12 Oct 2017 — "Joint letter from the Netherlands, Sweden, Finland, France and Denmark to Frans Timmermans about the missing EU Action Plan on RBC", September 2017 We are writing to you now to raise an important issue: the Commission's plans to continue to work on an EU Action Plan on Responsible Business Conduct (RBC)... Responsible Business Conduct, including responsible management of global value chains, is a prerequisite for achieving the SDGs and the 2030 Agenda... EU governments have a role to play here, as these issues are strongly linked to governance gaps, such as deficiencies in the rule of law in developing countries and/or weak enforcement by governments... [T]he G20 leaders in their declaration of 7-8 July underlined the importance of sustainable global supply chains... Denmark, Finland, France, Sweden and the Netherlands would encourage the Commission to develope an EU action plan on RBC as soon as possible, to provide the European leadership that the world needs...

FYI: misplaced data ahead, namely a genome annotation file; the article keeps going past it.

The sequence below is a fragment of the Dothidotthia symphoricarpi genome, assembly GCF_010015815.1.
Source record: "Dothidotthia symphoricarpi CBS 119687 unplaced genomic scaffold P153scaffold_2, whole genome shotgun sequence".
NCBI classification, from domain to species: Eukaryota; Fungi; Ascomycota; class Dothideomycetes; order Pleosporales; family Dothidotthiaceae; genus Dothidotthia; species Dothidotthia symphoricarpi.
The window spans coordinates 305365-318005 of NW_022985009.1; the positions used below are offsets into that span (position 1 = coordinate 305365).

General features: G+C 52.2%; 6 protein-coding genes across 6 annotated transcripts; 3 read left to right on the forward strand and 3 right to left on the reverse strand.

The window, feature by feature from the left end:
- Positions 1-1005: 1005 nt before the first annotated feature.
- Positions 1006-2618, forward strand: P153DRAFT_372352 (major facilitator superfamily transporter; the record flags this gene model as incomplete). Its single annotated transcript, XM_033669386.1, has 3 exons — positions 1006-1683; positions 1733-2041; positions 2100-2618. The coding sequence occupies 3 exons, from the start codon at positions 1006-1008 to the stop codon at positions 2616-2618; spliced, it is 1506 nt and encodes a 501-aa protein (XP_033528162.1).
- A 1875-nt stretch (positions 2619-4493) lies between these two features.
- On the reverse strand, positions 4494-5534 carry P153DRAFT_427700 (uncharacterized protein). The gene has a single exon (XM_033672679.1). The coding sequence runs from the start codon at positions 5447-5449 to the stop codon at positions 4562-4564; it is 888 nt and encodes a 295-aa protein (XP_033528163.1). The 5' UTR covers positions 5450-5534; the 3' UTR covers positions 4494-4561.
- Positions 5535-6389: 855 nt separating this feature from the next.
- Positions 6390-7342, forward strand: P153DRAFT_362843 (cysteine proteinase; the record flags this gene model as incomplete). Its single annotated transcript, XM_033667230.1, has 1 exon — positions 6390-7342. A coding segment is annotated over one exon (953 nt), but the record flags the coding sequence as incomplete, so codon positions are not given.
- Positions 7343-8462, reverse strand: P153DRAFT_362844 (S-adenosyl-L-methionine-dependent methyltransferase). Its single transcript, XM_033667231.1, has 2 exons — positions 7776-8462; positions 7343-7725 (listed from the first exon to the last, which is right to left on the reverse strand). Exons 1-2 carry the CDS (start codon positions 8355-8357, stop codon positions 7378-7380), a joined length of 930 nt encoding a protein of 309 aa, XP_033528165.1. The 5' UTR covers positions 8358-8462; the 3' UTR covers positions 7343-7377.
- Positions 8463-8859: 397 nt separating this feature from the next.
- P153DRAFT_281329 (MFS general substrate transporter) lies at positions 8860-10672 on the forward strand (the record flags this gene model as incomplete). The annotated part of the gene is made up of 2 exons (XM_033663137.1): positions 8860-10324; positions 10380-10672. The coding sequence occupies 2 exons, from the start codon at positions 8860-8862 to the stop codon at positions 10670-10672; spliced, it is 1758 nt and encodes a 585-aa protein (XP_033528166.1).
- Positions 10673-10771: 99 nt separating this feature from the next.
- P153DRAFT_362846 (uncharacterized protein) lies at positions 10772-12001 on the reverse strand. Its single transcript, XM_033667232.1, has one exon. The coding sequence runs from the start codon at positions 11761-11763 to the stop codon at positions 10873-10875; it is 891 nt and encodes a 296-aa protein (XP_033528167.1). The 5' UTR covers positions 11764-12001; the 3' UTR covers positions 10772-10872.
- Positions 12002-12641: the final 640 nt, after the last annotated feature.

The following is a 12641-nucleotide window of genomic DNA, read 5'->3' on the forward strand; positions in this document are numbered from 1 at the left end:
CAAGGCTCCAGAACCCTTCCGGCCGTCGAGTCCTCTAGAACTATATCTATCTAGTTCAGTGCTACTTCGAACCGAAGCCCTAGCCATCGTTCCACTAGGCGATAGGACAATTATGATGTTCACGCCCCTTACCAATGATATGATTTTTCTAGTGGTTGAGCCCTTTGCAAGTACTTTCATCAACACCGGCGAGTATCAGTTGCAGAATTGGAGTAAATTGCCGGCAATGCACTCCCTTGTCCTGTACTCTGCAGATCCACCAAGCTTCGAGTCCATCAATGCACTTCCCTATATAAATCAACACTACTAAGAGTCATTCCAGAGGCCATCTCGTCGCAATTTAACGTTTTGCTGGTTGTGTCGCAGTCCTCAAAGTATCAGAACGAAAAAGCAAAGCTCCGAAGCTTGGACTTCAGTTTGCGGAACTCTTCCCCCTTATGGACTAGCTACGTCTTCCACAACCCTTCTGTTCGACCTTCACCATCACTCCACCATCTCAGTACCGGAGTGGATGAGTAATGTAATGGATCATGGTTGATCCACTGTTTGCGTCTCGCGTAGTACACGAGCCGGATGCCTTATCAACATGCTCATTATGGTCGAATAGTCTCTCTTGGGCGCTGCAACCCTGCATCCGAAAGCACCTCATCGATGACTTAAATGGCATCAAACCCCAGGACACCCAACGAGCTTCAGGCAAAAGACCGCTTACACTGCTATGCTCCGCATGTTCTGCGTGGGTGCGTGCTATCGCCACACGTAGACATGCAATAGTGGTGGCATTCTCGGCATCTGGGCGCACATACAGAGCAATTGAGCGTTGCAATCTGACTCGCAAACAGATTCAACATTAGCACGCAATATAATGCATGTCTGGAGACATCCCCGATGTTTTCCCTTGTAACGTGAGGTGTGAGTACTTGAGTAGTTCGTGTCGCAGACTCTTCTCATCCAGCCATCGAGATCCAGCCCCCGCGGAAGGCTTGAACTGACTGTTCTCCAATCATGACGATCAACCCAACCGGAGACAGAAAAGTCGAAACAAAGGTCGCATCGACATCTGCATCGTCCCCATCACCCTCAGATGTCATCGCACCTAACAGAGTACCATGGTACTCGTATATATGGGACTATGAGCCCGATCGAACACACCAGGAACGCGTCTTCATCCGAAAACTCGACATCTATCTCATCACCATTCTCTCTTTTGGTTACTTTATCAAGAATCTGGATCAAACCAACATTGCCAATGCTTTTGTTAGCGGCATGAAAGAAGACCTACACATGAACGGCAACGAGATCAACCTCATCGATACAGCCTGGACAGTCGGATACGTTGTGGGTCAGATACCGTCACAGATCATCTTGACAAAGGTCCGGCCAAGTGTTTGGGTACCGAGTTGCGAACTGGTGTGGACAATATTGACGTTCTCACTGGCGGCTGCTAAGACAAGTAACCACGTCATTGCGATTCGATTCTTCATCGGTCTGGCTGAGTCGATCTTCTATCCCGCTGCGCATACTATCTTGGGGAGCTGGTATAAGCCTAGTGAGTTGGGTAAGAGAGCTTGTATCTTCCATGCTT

22 Aug 2017 — "Assessments of existing national action plans (NAPs) on business & human rights," August 2017 The creation of NAPs on business and human rights is a step toward increased accountability for State action in implementing key business and human rights frameworks, including the UNGPs... Eighteen countries have developed and approved NAPs on business and human rights... This report updates the ICAR-ECCJ November 2015 publication by incorporating assessments of the NAPs of Norway, Colombia, United Kingdom (2016 iteration), Italy, Switzerland, and United States... One positive trend that persists across the assessed NAPs is the inclusion of various government entities during the drafting process... Another continuing trend across NAPs processes is the inclusion of some form of consultation with stakeholders... However, it does not appear that the assessed NAPs included processes to facilitate participation in these consultations by disempowered or at-risk stakeholders... One major weakness across assessed NAPs is a lack of transparency regarding the drafting process. Overall, there was a general failure by States to provide a timeline for their NAP processes or publish terms of reference... Another significant weakness in the drafting process of most assessed NAPs is the failure to conduct national baseline assessments (NBAs) to inform the content of the NAP... Some generally positive trends in relation to the content of the eleven assessed NAPs are that each NAP explicitly states a commitment to the UNGPs, discusses international and regional organizations and standards, and includes some discussion of thematic and sector-specific human rights issues.